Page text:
Explaining Southern California's economy

Shamu goes public: Could SeaWorld's IPO retire a whale of debt?

Baby Killer Whale Born At SeaWorld San Diego

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A mother and baby orcas, also called killer whales, swim at Sea World in San Diego. The company just filed for a $100 million IPO, much of which may go to put a dent in $1.7 billion of debt.

Last week, SeaWorld and its iconic orcas filed with the Securities and Exchange Commission for an initial public offering. It's fair to call this the "Shamu IPO," even though the original Shamu, who performed at the original SeaWorld in San Diego, died in 1971. SeaWorld has kept the moniker around as a sort of branded stage name for orcas.

SeaWorld also operates marine-based theme parks in Orlando, Florida, and San Antonio, Texas; the parent company, SeaWorld Parks & Entertainment, runs eight other venues in the U.S. And that parent company is owned by Blackstone, a huge private equity firm that bought SeaWord from Anheuser-Busch in 2009.

(Blackstone, with another aspect of its business, also managed the sale of the Dodgers last year and is currently involved with the sale of sports and entertainment colossus AEG.)

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After Fender canceled its IPO, will Carl's Jr.'s hold up?

Will this be another Fender? Or will private equity make it to the IPO finish line?

There's still an IPO market out there, folks, even after Facebook's train wreck with the public-offering process (and subsequent struggles with the stock market). Apollo Global Management, the private-equity group that owns, through an affiliate, Carl's Jr. and Hardee's parent CKE has just priced an IPO for the company at between $14 and $16 a share, according to LATimes.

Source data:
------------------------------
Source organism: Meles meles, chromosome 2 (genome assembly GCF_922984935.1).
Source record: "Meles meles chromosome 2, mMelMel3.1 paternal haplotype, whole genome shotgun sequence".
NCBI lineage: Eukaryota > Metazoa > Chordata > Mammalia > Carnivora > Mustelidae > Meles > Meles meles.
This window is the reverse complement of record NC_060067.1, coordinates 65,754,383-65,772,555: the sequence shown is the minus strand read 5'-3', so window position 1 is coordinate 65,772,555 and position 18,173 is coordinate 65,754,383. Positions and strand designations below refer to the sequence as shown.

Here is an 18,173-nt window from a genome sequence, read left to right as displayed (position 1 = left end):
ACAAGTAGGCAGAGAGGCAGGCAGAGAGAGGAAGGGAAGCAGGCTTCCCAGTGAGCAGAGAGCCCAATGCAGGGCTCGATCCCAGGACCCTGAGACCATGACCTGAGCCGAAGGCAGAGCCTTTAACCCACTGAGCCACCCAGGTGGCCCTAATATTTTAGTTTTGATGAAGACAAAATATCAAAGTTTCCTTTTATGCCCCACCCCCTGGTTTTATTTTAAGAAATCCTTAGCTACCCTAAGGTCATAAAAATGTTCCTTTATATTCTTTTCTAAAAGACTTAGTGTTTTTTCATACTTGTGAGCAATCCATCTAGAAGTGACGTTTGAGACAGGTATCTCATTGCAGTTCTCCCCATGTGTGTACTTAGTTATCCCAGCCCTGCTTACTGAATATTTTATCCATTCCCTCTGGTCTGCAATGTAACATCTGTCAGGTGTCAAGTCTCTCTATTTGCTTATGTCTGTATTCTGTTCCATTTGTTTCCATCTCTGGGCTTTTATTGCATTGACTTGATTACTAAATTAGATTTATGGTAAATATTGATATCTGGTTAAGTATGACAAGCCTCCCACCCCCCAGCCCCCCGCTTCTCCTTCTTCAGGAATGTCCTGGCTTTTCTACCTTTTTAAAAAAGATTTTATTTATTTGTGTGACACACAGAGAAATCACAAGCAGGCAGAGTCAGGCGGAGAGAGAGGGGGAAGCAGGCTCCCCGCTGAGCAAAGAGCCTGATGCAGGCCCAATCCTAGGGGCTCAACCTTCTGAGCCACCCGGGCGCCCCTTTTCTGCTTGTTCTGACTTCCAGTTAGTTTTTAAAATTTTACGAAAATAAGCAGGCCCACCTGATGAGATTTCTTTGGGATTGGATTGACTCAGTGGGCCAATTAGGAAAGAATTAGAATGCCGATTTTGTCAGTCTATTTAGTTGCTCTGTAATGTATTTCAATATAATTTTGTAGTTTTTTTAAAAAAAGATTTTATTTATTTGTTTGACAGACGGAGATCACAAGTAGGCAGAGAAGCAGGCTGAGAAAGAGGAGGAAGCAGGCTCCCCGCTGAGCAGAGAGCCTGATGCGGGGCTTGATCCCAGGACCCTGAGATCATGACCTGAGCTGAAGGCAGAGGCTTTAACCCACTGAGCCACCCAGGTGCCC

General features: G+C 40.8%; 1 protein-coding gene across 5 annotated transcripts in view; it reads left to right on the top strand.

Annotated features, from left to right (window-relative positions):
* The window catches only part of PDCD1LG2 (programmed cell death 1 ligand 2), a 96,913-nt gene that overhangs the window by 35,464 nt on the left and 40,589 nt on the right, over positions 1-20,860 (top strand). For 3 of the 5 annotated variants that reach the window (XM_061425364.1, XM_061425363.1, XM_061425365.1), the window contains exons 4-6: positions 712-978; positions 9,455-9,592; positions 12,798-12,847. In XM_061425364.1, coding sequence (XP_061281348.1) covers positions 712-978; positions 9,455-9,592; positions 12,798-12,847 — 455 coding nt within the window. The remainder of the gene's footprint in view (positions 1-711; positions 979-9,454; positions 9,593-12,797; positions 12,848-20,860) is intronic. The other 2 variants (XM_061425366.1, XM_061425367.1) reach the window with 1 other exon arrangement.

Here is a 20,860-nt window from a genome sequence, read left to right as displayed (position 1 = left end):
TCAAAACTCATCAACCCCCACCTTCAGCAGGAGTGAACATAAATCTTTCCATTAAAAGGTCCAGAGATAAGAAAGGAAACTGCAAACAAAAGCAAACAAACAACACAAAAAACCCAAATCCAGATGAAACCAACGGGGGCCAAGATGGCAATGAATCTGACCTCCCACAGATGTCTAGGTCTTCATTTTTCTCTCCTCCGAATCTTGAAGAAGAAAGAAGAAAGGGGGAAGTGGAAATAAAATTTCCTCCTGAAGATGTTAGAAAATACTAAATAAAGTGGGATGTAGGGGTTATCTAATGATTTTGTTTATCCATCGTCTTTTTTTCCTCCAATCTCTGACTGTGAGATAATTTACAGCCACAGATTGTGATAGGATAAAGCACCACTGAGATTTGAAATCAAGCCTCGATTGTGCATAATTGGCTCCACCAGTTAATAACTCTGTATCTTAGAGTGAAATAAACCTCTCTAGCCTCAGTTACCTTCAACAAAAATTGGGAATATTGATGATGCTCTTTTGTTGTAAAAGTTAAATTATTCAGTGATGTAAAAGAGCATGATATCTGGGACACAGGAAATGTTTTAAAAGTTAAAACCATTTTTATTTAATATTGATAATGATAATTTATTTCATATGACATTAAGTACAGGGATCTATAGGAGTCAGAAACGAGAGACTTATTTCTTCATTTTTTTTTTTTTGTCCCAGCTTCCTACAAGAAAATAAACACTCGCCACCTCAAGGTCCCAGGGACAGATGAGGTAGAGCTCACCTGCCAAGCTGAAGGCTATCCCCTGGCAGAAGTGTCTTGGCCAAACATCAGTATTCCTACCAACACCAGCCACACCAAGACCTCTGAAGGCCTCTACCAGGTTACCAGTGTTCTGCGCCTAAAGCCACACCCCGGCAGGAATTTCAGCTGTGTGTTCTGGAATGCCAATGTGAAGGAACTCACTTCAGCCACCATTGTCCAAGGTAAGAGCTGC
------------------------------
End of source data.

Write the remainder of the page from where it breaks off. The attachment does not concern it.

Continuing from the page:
Apollo took CKE private in 2010 for about $700 billion and plans to sell 13.3 million shares, which would raise somewhat less than the $230 million than Reuters reported on back in June, a month after CKE filed its IPO plans with the SEC with the intention of raising $100 million. It appears that the so-called "road show" for CKE, when investment bankers including Morgan Stanley and Goldman Sachs drum up investors, has attracted more interest in the Southern California-based company than was originally expected.

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Fender IPO shows how much private equity loves the guitar world

Les Paul

Mae Ryan/KPCC

Leo Fender gifted this Fender guitar to Les Paul in 1951. The legendary guitar maker has just priced its IPO.

Fender, the legendary guitar maker — around since the 1940s! — filed for an IPO earlier this year and has now priced the offering: between $13 and $15 per share. The company will raise about $160 million, says the LA Times. This is actually less than the company expected to raise when it filed back in March and could reflect an overall pullback in the IPO market, after Facebook's disappointing debut.

The goal for Fender remains the same: pay off debt. It has $246 million, and according to Businessweek, it wants to shed half of that. Boston-based Weston Presidio owns 43 percent of Fender and will see a $50 million payday from the IPO:

Analysts would ordinarily be skeptical of a company that’s going public to help balance its books. Investors prefer companies with clear plans to expand; they don’t usually want to help pay for acquisitions and debts already undertaken. But Fender has something going for it that very few others possess: It’s an iconic brand people truly love.

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